justanotherguy - Lots to be learned from the above video - footwork, etc.
 
May 24, 2013
9,432
83
So Cal
Here's a live throw down and a skills video throw down. The live throwdown isn't anything special, it's just one I can remember and easily find of the massive amount of videos I have because she hit several HR's that day. (Our skills video is just her and I, no budget, no frills. This is just one throwdown pulled out of the whole video.) She gets a LOT of runners because of her accuracy, above all else. She throws strikes from 90ft over and over again, probably from her years being a baseball pitcher.

https://youtu.be/lxA0Q1_FbUk

I'm having trouble really nailing down one issue to just concentrate on. For one, she's a NECC student that keeps the hand behind the glove. This was reinforced at a camp where the JMU coach said she has her catchers keep the hand behind the glove ALWAYS, runner on or not. My DD took that advice. Sadly, a coach told her not to do that at her prospect camp this past weekend. :( IDK what's "right". Two, she has a weird kind of "double arm cock". Long story behind that, but I don't know if that is seriously slowing things down, or if it's more footwork related. I just want a list of things to work on, 1 by 1, over the winter and next year. It may not be that easy, but it might be that easy. :)
Here's the things that jump out at me first...

Feet - Her foot placement is good, but it could be a lot faster. Think of her feet moving to the rhythm of a song. Speed up the song. For some players, changing the speed of their internal clock is really hard. It's going to take work.

Throwing hand - Watch what her throwing hand/arm does. She transfers and brings the ball up and back with her hand, and then her elbow pulls back to load for the throw. That's the "double arm cock" you're seeing. Have her work on separating from the transfer by pulling back with her elbow, rather than with her hand.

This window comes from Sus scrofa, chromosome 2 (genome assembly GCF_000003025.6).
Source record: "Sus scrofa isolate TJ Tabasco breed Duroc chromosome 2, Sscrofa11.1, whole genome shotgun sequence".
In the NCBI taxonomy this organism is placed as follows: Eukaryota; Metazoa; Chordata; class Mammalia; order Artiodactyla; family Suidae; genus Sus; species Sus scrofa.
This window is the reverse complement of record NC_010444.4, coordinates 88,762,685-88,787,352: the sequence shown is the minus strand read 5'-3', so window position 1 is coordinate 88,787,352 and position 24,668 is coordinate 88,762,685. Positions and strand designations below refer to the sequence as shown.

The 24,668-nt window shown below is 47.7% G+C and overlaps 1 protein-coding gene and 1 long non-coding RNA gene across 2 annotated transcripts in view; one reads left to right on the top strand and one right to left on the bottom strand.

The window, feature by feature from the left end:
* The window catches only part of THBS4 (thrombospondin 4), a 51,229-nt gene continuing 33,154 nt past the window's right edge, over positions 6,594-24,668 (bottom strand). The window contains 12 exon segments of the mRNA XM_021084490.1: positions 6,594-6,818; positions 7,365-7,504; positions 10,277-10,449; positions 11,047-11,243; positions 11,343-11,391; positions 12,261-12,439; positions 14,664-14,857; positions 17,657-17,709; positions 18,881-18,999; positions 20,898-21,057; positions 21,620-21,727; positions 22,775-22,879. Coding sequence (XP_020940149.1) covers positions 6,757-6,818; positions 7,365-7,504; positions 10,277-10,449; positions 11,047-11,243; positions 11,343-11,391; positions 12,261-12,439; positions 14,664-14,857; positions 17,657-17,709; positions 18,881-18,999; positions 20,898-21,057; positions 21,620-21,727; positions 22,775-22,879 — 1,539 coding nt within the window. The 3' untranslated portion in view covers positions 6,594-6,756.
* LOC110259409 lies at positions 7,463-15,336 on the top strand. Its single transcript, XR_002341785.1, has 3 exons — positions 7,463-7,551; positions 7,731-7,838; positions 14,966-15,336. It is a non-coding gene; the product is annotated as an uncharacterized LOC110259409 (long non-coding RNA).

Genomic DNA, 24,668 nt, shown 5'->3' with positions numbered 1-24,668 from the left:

The top half and bottom half must be in sync. Speeding up one might help speed up the other, or it might not. Often, it's the slow half that is forcing the other half to wait in order to be in sequence for the throw release. In your DD's case, I suspect that her arm pattern might be the primary culprit for the slow pattern. Work on both top and bottom.
 
Apr 16, 2013
604
28
Here's the things that jump out at me first...

Feet - Her foot placement is good, but it could be a lot faster. Think of her feet moving to the rhythm of a song. Speed up the song. For some players, changing the speed of their internal clock is really hard. It's going to take work.

Throwing hand - Watch what her throwing hand/arm does. She transfers and brings the ball up and back with her hand, and then her elbow pulls back to load for the throw. That's the "double arm cock" you're seeing. Have her work on separating from the transfer by pulling back with her elbow, rather than with her hand.

The top half and bottom half must be in sync. Speeding up one might help speed up the other, or it might not. Often, it's the slow half that is forcing the other half to wait in order to be in sequence for the throw release. In your DD's case, I suspect that her arm pattern might be the primary culprit for the slow pattern. Work on both top and bottom.
Thanks Eric. I'm trying to come up with a "plan of attack" for this. I think she's kind of pumped to work hard on this after this past weekend's results. She doesn't like being shown up. LOL While her arm strength isn't out of this world, I believe she's capable of 1.7 times. Just got to cut the slack out here and repeat over and over again to ingrain muscle memory. I just wish there was as good of talk about this as there is batting mechanics!
 
May 24, 2013
9,432
83
So Cal
Thanks Eric. I'm trying to come up with a "plan of attack" for this. I think she's kind of pumped to work hard on this after this past weekend's results. She doesn't like being shown up. LOL While her arm strength isn't out of this world, I believe she's capable of 1.7 times. Just got to cut the slack out here and repeat over and over again to ingrain muscle memory. I just wish there was as good of talk about this as there is batting mechanics!
More people focus on hitting. Everyone's kid is a hitter. Only the awesome ones are catchers. ;)

Muscle memory problems are hard to change. Be relentless about making her practice the correct movements.